In Vitro Percutaneous Absorption Studies of Cannabidiol Using Human Skin: Exploring the Effect of Drug Concentration, Chemical Enhancers, and Essential Oils
Cannabidiol, a non-psychoactive constituent of cannabis, has garnered much attention after United States Food and Drug Administration approved Epidiolex® for oral use. Although therapeutic effect of cannabidiol after systemic absorption has been investigated extensively, its therapeutic potential in treating skin disorders after local delivery still needs further exploration. Our study has investigated the effect of cannabidiol concentration, chemical enhancers, and essential oils on percutaneous absorption of cannabidiol. In vitro permeation tests were conducted on human skin. The 24 h study results suggest no significant difference in amount of drug absorbed into skin, between 5% (242.41 ± 12.17 µg/cm) and 10% (232.79 ± 20.82 cm) cannabidiol solutions. However, 1% delivered (23.02 ± 4.74 µg/cm) significantly lower amount of drug into skin than 5% and 10%. Transcutol and isopropyl myristate did not enhance delivery of cannabidiol. However, oleic acid was found to be useful as chemical enhancer. Oleic acid (43.07 ± 10.11 µg/cm) had significantly higher cannabidiol delivery into skin than the group without oleic acid (10.98 ± 3.40 µg/cm) after a 4 h in vitro permeation study. Essential oils at concentrations tested had lower total cannabidiol delivery when compared to control. This study's findings will help guide future research on the pharmacological effect of percutaneously delivered cannabidiol on inflammatory skin disorders.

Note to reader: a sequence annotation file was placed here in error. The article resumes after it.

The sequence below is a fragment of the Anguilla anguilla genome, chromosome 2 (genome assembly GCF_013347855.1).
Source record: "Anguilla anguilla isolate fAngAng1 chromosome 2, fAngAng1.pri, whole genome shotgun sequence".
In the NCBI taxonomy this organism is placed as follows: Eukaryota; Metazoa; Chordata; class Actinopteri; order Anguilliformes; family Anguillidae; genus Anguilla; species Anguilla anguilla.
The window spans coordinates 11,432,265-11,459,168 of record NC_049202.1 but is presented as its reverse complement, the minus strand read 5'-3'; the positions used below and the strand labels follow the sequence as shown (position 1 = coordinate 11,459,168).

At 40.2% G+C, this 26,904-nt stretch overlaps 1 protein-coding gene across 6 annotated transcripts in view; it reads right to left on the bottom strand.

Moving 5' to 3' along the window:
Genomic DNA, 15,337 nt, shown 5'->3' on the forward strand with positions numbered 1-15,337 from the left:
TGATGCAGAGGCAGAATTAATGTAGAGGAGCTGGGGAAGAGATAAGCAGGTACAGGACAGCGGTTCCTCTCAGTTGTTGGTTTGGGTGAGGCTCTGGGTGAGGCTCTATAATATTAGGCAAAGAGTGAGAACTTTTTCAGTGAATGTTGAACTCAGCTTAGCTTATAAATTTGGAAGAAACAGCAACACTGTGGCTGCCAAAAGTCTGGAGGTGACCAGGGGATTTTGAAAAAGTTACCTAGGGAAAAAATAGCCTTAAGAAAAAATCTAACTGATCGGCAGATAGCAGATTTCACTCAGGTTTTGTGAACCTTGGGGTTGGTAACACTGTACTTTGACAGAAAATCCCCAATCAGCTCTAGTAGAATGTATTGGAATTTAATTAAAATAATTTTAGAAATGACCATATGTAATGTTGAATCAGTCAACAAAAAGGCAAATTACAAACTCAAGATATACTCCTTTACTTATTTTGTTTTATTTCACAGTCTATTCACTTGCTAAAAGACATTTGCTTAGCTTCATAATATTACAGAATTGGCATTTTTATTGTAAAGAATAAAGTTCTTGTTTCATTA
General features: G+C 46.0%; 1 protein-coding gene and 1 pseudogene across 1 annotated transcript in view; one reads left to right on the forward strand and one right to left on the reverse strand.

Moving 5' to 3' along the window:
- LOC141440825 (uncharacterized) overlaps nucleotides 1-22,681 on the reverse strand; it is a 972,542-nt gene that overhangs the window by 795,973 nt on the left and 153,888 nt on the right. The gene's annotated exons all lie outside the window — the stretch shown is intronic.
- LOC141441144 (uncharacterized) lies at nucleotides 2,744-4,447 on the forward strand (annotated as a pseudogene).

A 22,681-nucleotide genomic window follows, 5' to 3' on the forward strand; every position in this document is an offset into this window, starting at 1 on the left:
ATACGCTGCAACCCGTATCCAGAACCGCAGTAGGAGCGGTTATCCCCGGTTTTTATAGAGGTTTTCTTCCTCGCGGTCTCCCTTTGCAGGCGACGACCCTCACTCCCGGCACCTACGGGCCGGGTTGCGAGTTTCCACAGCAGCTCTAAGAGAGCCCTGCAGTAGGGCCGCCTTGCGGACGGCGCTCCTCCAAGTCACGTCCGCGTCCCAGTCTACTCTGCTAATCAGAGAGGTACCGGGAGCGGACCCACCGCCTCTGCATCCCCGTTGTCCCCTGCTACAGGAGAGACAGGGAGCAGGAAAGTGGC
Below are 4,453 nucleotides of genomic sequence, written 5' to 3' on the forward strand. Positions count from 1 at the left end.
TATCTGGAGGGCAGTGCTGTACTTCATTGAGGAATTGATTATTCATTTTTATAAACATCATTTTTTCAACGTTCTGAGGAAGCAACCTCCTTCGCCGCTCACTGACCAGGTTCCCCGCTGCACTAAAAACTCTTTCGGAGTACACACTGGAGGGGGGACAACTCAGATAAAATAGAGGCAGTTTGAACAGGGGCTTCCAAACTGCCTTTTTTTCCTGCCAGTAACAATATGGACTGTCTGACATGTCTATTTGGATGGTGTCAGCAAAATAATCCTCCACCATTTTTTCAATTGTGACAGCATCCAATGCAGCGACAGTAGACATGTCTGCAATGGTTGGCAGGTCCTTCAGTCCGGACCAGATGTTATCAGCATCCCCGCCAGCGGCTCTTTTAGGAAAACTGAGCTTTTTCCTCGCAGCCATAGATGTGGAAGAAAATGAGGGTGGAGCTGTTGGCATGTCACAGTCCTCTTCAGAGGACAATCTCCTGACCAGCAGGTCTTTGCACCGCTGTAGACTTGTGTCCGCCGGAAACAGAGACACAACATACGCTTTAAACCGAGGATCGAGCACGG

Junaid, Mohammad S.; Tijani, Akeemat O.; Puri, Ashana; and Banga, Ajay K., "In Vitro Percutaneous Absorption Studies of Cannabidiol Using Human Skin: Exploring the Effect of Drug Concentration, Chemical Enhancers, and Essential Oils" (2022). ETSU Faculty Works. 288.